Reading how they went from learning about punk rock at an adolescent age to becoming one of the most prolific bands in the punk rock community and beyond was just perfect.  Sadly, the road they traveled for 30 years to get there was not a smooth ride and not easy to read at times.  I especially appreciated not only learning about NOFX, but also other avenues by the band including Smelly’s motocross company, Melvin’s coffee shop, and El Hefe’s hot mess of a nightclub.

You really don’t need to be a fan of NOFX or punk rock for that matter to enjoy this book.  Their stories in this book will suck you in and Jeff Alulis did a great job putting it into print.

Granted it took me a little longer to finish this book than I wanted to, I will tell you that I read almost half of it in just two nights as I could not put it down.  I can honestly say I finished the last chapter with a smile on my face and even a bigger appreciation for the band who I’ve been a fan of now for over 20 years.

If you are just looking for a group of dudes telling you true stories from a punk rock, drug fueled life, NOFX: The Hepatitis Bathtub and Other Stories is a must read.  For the record, you will learn about the bathtub and it is a little nastier than you might think.

 

Photographer Ryan Russell To Release New Book Via No Sleep Records

Ryan RussellChances are if you are fan of music and photography, you may know the name Ryan Russell.  This humble photographer has taken thousands of photos of bands and scenery in his career.  Russell has worked with bands like Death Cab for Cutie, Against Me!, Mastodon and his photographs have appeared in such periodicals as Rolling Stone, Spin, Esquire, Playboy and New York Times.

No Sleep Records has partnered up with celebrated rock photographer Ryan Russell to release a new photo book titled “Continental Obscura: From Birmingham to Bellingham” this coming fall/winter 2013.  The title is derived from his recent departure of his long time home to a new city all the way on the other side of the states and will showcase photos taken by Russell prior, during, and after his move.

I am really stoked to see this book.  I have been a fan of him, and his dog Ava, for quite some time now.

Fans are invited (if not already doing so) to follow Russell’s journey via his Instagram account http://instagram.com/ryanrussell where he will be posting daily photos over the course of the trip with the hashtag #continentalobscura.

The Girl’s Guide To Rocking Making A Stop In Cleveland

This post right here is proof that Brokenheadphones.com caters to everyone including our future musicians.

A Chicagoan by the name of Jessica Hopper reached out to me recently letting me know about a pretty cool little event going on this week.

I did a little research on Jessica just so it sounded like I knew what I was talking about on this post.  Seeing on how I wanted to talk about her book I felt the need to talk about here too and honestly I learned a lot about her making this even more of an interesting post for me to create.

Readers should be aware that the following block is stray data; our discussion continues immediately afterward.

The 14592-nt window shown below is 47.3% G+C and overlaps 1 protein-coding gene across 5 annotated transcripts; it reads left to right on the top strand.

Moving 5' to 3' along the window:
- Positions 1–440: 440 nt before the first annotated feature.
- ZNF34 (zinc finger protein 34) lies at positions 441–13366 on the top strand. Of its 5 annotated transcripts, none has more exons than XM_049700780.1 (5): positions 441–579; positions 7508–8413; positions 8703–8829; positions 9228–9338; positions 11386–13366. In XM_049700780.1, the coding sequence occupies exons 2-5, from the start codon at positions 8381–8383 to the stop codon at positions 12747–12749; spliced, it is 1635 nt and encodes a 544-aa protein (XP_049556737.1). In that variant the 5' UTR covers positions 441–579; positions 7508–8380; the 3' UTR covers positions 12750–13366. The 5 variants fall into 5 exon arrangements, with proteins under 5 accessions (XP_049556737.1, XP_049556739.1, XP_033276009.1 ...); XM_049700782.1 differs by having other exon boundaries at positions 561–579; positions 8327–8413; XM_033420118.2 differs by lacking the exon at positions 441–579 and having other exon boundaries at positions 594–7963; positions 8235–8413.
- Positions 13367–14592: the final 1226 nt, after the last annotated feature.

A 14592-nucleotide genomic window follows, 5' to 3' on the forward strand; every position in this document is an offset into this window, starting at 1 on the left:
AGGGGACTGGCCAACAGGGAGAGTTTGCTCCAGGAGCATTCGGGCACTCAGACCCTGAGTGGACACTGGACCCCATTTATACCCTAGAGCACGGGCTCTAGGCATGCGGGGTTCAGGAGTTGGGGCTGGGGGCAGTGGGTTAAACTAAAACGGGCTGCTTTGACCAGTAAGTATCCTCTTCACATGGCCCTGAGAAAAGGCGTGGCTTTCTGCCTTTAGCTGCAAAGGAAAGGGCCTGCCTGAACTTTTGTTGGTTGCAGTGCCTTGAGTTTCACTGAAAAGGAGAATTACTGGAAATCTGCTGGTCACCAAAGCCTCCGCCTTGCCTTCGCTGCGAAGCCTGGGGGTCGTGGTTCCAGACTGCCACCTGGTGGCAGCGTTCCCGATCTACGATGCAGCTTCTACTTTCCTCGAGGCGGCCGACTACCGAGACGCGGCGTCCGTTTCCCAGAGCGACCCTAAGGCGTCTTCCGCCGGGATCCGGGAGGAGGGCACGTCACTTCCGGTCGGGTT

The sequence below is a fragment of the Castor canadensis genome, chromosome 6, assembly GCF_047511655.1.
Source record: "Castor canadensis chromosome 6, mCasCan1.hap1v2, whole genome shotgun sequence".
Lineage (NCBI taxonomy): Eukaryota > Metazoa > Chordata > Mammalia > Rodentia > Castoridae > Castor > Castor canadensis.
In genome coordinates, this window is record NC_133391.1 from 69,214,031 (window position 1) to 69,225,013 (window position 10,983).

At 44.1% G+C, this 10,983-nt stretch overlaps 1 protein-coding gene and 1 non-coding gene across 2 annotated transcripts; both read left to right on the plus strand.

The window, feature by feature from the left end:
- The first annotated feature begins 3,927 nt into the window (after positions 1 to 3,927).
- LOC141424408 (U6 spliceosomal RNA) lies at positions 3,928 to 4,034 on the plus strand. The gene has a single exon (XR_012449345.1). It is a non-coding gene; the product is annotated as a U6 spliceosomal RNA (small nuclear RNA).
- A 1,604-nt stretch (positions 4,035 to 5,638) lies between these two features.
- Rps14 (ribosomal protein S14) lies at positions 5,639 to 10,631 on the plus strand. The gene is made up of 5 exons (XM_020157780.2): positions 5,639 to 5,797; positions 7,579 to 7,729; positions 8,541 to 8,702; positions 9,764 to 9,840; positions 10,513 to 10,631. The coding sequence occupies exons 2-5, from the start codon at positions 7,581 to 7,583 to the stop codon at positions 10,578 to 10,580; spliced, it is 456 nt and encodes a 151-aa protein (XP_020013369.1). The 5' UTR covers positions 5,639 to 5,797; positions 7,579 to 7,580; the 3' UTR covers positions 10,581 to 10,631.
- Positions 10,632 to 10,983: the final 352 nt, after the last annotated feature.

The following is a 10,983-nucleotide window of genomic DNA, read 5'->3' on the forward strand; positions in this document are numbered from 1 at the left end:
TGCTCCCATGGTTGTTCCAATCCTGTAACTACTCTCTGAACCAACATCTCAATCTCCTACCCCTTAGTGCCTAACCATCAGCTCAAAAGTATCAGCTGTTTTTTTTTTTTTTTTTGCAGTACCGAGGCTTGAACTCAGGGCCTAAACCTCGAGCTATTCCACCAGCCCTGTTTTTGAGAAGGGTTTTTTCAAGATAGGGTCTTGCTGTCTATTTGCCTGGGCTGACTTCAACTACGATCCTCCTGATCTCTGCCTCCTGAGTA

Jessica Hopper has been in the music scene for quite some time.  She was involved in the Riot Grrrl movement, played in numerous short stinted bands, acted as a touring bassist for a couple bands, was a tour manager, and even published her own ‘zine at a young age called Hit It Or Quit It.  She was in fact a teen feminist and was outspoken at that.  She was (and still is) a punk rocker that has an open mind and loves to share.

Recently she wrote The Girls Guide To Rocking, a book aimed at the young ladies from ages 10 to 16 who want to know about how to form a band, book shows, record their music, and other musical tidbits to ensure a better start off into the world of being a musician.

Truth is from the intro I read so far, the book can be a useful read for any girl, boy, woman, or man who is looking for a hint on what ingredients are needed to cook up a band.  I actually hope to get my hands on a copy soon so I can read the entire thing.

The book has been getting a lot of national attention (see links below) and Jessica has actually been touring around the states reading excerpts from the book and at times is being joined by folk rock music artist Katie Stelmanis and her back up singers The Ghost Bees.

Jessica emailed me to let me know that this week she will be at Visible Voice Books in Tremont on 8/20.  She will have the book even from about 7:30pm and then the party will move to a place I seem to have been frequenting a lot, the Happy Dog, located on W. 58th & Detroit Ave.  At about 9:00pm Katie Stelmanis and The Ghost Bees will put on a show to add to the event that usually is together.  I would assume that due to space restrictions at Visible Voice Books the event had to be split up.

It looks to be a great time on Aug. 20th and I am sure the little ones out there who have dreams of being the next rock star will love it.  The show is all ages and I encourage any of you parents out there to take your kids to this.  School is right around the corner and me thinks this would be a great way to put a nice little end to your children’s summer vacation.  Who knows, maybe they will learn a thing or two and so will you.  (please note I can not be held responsible if your family turns into a Partridge Family, you are on your own there folks…)